My earlobes were the first thing I touched after waking from the brief coma caused by the accident. I was glad I could rub them between my fingers, unharmed and unbloodied, so different from the rest of what remained of my face. It was comforting and cozy to pinch and pull on them like saltwater taffy when surrounded by the doctors discussing me and my case each morning during rounds. I could hear with my ears and also escape into the texture of them.
Reconstruction makes you as unrecognizable to yourself as anyone else. They wanted to prepare me for what that first look in the mirror would be like after the surgery. They didn’t believe I was excited. You should be proud, I told them, not afraid to reveal your intricate and elaborate work. I joked to the attending that I would be like Frankenstein’s monster when they were done.
“You’re still you, Jane,” one of the residents called out. I remember staring at her, that young and eager doctor in training, long after she’d finished interrupting. I wanted to catch the soft flesh of her earlobe in my teeth, feel the tickle of that light peach fuzz on each bud of my tongue.
My nurse then said that my parents and brother were waiting to see me and could they come in now? But I told her I was tired, so maybe later.
Now the surgery is over and I am awake, looking at a face in the mirror they say is mine.
After waiting for my sobs to fill the room, the doctors leave upon seeing my anticlimactic reaction. I say, thank you but I would just like to sleep.
My beautiful resident closes the door and stays inside. “You don’t have to pretend to be so strong.”
“I’m not pretending. I don’t mind. I wasn’t attached to the old face.” I sound sure and therefore I probably am.
She makes her way to my bedside. “Does it look very different?” She looks so sorry.
“Yes.” I don’t hesitate or dress the truth up prettier than it is.
“We do our best, but when the damage—” She talks in that sweet honey singsong I’ve enjoyed so much, even as it’s made her colleagues roll their eyes when she speaks with confident authority. I stop her though I like to listen to her. The music of her.
“You don’t need to do that. I know. I’m not upset with you.”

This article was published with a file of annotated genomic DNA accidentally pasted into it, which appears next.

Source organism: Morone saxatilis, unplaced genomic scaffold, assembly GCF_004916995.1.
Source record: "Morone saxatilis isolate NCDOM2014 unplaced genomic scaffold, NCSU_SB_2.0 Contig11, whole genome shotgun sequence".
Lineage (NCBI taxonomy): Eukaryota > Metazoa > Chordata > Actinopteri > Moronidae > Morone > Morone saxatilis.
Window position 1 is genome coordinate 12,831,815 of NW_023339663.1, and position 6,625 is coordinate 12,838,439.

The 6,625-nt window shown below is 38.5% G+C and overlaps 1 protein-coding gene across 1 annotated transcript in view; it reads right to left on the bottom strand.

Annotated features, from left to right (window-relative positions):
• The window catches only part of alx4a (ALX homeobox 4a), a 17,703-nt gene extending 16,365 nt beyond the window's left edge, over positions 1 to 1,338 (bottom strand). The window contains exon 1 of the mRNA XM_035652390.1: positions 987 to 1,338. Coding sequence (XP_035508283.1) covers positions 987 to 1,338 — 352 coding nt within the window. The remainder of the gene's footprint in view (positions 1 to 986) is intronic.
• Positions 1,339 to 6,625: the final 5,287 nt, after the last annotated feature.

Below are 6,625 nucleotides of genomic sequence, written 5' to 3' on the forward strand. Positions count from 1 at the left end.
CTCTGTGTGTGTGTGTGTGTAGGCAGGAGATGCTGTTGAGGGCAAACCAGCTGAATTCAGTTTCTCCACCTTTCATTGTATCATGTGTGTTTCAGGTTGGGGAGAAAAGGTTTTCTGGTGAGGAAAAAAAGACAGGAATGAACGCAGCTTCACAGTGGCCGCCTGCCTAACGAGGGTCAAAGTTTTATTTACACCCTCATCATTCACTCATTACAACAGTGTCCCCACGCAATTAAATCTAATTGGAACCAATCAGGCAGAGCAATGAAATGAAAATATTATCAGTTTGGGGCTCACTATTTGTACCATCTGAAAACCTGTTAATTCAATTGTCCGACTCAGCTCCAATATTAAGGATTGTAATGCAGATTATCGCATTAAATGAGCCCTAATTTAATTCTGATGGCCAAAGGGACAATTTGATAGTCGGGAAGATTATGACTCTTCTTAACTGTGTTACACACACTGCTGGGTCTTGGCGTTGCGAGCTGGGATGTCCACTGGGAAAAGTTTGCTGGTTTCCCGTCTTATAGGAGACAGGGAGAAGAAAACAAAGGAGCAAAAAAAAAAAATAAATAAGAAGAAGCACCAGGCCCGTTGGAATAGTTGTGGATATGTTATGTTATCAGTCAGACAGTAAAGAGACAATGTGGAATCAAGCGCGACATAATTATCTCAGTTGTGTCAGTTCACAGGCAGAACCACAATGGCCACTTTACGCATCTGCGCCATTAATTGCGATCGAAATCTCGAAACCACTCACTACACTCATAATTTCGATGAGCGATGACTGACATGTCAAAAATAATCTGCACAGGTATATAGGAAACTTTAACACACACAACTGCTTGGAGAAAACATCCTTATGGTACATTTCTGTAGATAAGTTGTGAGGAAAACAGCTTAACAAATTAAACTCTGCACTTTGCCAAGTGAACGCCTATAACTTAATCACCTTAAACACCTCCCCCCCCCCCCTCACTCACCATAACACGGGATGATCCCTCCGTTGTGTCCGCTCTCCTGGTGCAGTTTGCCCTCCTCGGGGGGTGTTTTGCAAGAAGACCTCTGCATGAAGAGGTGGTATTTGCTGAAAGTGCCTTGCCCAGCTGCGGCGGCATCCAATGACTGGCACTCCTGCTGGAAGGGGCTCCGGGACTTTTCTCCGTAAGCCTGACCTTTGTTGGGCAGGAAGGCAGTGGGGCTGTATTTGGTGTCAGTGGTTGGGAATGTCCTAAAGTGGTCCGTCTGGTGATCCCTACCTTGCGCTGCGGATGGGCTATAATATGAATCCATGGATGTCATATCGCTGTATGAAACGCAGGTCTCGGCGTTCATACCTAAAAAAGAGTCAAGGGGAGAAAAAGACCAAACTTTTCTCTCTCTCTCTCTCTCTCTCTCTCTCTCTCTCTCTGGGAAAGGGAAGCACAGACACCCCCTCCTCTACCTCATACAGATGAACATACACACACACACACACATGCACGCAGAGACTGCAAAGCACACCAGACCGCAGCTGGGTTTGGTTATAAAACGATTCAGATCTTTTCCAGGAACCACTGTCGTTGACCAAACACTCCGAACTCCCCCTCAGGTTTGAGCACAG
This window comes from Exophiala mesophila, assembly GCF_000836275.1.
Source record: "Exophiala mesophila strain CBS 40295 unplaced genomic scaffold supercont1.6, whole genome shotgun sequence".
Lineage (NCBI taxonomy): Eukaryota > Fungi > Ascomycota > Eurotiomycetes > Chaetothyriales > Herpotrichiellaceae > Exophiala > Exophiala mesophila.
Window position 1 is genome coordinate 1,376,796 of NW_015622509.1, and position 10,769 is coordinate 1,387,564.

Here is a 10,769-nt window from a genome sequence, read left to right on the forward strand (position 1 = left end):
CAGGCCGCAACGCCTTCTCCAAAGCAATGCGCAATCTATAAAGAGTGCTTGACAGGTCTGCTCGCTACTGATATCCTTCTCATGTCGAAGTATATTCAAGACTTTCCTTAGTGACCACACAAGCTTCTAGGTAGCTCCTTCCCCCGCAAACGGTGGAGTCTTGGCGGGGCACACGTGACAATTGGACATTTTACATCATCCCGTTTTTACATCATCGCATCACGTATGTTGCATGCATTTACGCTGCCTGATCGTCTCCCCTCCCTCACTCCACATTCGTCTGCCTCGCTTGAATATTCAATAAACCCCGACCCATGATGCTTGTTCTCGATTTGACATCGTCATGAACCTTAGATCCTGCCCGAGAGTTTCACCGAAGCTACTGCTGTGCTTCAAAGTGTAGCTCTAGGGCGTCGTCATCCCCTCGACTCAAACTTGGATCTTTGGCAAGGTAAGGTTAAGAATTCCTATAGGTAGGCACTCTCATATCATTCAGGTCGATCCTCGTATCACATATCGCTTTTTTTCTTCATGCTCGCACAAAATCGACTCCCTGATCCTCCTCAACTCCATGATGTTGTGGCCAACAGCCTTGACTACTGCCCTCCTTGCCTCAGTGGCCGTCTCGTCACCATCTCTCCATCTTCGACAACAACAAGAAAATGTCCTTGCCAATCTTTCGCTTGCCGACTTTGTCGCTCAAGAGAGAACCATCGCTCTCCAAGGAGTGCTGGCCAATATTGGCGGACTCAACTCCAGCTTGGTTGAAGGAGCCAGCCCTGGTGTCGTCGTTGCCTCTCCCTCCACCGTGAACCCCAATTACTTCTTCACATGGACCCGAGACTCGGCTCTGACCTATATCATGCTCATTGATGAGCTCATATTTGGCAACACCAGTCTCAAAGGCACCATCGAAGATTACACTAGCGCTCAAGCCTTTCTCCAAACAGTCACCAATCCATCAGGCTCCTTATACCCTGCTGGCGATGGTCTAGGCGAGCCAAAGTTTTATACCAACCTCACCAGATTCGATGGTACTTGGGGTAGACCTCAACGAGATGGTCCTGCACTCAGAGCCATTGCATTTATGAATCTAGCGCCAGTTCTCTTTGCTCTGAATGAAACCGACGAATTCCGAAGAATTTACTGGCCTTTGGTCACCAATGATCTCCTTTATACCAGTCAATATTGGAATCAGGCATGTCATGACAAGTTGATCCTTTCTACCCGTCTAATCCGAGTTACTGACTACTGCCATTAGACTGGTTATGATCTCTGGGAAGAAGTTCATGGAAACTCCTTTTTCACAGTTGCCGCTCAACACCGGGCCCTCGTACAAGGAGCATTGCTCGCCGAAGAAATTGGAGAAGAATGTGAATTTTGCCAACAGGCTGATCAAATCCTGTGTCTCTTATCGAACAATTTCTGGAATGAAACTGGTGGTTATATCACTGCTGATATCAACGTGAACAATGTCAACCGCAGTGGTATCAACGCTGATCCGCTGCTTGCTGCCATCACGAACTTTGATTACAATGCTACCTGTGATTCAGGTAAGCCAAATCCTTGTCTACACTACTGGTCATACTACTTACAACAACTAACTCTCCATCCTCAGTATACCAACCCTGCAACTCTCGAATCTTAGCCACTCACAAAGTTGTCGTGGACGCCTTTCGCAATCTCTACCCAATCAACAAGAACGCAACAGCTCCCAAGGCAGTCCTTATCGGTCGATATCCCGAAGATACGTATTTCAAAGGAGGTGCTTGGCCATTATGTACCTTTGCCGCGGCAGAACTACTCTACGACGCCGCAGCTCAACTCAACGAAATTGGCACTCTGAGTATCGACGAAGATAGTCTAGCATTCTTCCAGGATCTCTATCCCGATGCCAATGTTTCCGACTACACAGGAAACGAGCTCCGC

“It’s my fault,” she says, but I sense the words before I hear them. “I’m new at getting to assist during the procedures. And my hand—I got so nervous, it shook, and I’m so sorry.”
She’s breathing too fast for language to keep up and I place my hand on hers, the one she indicated had been the guilty party during my surgery. I can feel it tremble now beneath mine. I reach for her arm, to pull her closer to me, until I feel the rigid tension in her small frame start to lessen and then she’s seated on my bed as I want.
“It’s the only way you baby doctors can learn,” I tell her with a smile I mean genuinely even if it looks false, like a stranger’s. “Besides, they wouldn’t have let you do anything too important.”
She laughs with tears in the notes. “You’re not the one supposed to be comforting me.”
“Maybe. But you’re upset and I’m not. So this way makes sense for now, right?”
“What are you, a saint?” She notices the fixation of my eyes on her earlobes and the mood in the room shifts. I know she’ll probably leave any minute now and I’ll let her. Then it’ll just be me and the mirror. Alone.
“Sad that being understanding and decent qualifies one for sainthood now,” I say, but I keep my tone light and playful as I release her hand and readjust my body against the pillows behind me. I’m not looking at her anymore and I think she knows she’d better go. She stands and I focus on the wrinkles and creases of her turquoise scrubs, so I can unmemorize her face.
“You’re very nice to make me feel better, but I am still sorry,” she says.
She seems to be going and is almost gone. But then she turns around and leans back against the door and nods at me. Something in her expression reminds me of the warmth intermingled with pity I could read in the faces of all my loved ones the first time they saw me after it happened. It was maybe not as painful as it would be if they’d physically recoiled, but somehow it felt like they had anyway. I haven’t let any of them come back inside my room since before the surgery. I’m told they took turns showing up just in case for a while, only to be rejected outside my door. Each day, my nurses would remind me that they were there, in the waiting room, poised and ready for when I’d change my mind. Until I didn’t and the nurses stopped saying they were there. I can’t ask now even though I wonder and need to know. Because what if they’re not anymore? I hate my doctor for staying.
“Don’t look at me.”
She stares out the window instead. Then she waits until I start to cry. Once I do finally begin, it’s hard to stop. I rub and scratch at my left earlobe so fiercely and savagely that my nails nearly draw blood. I don’t know why I seek to destroy my own pacifier, but I want to claw my earlobes until they resemble the pulp of a blood orange, like I imagine my whole face did in the back of the ambulance that night. When she wrestles my hands away from my ears and hugs me, I almost ask—did any of them wait for me? Are they still here?
Anna Vangala Jones is the author of the forthcoming short story collection Turmeric & Sugar (Thirty West Publishing, May 2021). Her fiction has appeared or is forthcoming in Catapult, Wigleaf, HAD, and AAWW’s The Margins, among others. Find her online at annavangalajones.com and on Twitter @anniejo_17.